The European Union’s Anti-Money Laundering (AML) and Counter-Terrorist Financing (CTF) guidelines have been extended to European crypto companies following a decision from the region’s banking watchdog.
The European Banking Authority (EBA) said on Jan. 16 that the amended guidelines aim to help crypto asset service providers (CASPs) identify their exposure risk to financial crimes due to their “customers, products, delivery channels and geographical locations.”
The guidelines also outline how crypto firms should adjust their financial crime-fighting measures, which could include “the use of blockchain analytics tools,” the watchdog added. The guidelines will apply from Dec. 30.
The EBA claimed the latest amendments are “an important step forward in the EU’s fight against financial crime” and “harmonizes the approach” for crypto firms across the union to mitigate money laundering and terror financing.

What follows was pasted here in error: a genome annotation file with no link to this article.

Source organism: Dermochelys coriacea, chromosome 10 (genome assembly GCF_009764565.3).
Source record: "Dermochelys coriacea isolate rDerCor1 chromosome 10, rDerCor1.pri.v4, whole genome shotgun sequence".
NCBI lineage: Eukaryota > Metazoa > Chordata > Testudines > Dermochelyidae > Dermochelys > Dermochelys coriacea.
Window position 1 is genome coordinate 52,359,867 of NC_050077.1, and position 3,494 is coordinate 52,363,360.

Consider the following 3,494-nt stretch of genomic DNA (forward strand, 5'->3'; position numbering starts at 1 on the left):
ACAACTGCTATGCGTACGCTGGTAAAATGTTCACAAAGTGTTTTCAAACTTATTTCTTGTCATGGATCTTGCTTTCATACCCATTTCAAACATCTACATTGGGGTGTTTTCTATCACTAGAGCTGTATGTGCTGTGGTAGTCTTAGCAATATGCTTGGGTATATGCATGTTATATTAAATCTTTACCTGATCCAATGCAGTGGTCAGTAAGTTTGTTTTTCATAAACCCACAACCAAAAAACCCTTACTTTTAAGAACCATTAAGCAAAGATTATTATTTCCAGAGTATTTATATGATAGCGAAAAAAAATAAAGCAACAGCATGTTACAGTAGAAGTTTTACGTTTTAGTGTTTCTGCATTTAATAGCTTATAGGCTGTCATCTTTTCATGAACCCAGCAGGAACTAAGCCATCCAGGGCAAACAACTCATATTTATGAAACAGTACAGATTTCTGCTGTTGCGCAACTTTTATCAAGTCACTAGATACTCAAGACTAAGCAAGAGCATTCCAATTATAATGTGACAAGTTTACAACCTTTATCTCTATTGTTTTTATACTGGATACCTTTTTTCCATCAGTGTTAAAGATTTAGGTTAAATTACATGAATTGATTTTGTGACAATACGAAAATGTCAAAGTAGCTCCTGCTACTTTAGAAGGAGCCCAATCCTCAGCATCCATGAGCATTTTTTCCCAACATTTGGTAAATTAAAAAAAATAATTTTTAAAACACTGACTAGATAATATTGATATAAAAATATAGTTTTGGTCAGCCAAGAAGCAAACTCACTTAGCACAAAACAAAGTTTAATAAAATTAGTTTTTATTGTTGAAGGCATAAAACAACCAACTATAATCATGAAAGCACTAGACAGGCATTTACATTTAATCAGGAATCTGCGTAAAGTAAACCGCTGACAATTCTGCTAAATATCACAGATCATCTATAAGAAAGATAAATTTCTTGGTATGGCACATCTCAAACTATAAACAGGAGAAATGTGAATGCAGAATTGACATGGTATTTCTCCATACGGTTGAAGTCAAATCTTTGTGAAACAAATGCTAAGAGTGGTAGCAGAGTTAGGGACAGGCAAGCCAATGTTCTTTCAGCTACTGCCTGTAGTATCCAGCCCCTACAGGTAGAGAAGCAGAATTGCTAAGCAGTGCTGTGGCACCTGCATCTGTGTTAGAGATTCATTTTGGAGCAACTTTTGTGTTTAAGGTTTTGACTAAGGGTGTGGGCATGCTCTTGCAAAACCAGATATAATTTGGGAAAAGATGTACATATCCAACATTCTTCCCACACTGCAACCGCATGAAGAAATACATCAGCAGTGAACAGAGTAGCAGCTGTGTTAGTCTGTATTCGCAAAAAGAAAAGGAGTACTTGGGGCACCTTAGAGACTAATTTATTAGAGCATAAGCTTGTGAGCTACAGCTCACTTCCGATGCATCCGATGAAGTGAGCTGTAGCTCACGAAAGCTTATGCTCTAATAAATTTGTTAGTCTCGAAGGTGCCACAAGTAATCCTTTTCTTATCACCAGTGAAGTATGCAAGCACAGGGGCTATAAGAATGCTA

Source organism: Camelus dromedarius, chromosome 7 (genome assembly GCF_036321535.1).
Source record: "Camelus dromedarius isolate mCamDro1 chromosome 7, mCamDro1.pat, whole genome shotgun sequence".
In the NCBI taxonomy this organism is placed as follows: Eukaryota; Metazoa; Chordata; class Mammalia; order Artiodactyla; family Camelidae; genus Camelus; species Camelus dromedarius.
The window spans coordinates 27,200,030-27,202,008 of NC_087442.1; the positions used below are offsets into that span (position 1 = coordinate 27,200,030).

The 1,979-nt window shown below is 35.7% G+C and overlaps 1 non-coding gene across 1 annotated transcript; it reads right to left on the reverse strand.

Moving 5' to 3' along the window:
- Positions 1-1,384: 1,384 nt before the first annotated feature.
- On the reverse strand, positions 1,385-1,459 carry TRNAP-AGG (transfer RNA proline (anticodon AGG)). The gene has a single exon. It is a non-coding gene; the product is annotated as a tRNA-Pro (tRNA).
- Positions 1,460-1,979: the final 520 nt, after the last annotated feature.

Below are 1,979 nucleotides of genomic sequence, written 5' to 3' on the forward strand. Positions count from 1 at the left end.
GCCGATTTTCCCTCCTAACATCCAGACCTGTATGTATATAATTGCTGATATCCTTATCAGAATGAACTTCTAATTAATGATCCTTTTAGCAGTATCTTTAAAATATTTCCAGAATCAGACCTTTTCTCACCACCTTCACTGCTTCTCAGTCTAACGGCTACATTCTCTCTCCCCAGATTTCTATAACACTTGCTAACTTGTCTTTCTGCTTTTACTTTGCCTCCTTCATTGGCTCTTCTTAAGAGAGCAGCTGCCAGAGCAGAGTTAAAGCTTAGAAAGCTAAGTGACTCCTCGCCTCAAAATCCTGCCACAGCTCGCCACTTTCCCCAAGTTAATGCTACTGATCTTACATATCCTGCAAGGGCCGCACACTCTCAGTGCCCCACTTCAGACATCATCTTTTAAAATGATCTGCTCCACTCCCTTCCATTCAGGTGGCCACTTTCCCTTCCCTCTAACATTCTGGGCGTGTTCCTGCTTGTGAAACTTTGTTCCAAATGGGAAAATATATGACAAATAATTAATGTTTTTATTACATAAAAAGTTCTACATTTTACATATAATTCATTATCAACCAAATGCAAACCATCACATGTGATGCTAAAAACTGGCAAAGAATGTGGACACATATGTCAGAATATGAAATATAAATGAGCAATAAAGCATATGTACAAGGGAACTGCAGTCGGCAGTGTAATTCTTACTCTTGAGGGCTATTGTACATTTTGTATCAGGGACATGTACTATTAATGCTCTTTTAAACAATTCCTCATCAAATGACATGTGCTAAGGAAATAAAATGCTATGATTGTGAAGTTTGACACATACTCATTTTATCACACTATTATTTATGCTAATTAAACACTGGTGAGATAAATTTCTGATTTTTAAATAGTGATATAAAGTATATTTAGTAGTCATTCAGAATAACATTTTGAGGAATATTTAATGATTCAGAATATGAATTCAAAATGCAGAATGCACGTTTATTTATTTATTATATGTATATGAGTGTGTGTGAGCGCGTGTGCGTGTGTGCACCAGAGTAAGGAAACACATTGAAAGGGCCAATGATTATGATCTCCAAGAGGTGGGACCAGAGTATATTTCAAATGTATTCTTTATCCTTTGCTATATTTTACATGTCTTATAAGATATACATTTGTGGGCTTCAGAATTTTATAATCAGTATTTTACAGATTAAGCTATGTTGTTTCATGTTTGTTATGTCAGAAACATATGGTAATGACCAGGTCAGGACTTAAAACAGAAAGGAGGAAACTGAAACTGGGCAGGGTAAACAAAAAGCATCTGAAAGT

We have extended our Guidelines on money laundering (ML) and terrorist financing (TF) risk factors to #crypto-asset service providers (CASPs).
Aim: help CASPs identify these risks by providing a non-exhaustive list of different factorshttps://t.co/YCHJdOGvj2 pic.twitter.com/jTeDNIhX9f
— EU Banking Authority – EBA (@EBA_News) January 16, 2024
The updated guidelines will add cryptocurrency and crypto company-specific risks and guidance to financial firms that hold cryptocurrencies or serve crypto firms.
Financial crime risk assessment guidance is also included with crypto firms directed to consider the potential risks associated with “anonymity-enhancing features,” self-hosted wallets, decentralized platforms, and products that allow transfers between the company and such services.
Related: EU regulators to investigate banks’ crypto exposure
Last year, the EU finalized its Transfer of Funds Regulation (ToFR) governing crypto transfers and the comprehensive and wide-ranging crypto Markets in Crypto-Assets (MiCA) regulations.
MiCA’s crypto investor protections are set to come into effect in December, but EU member states can optionally implement an 18-month transitional period for CASPs, allowing them to operate unlicensed.
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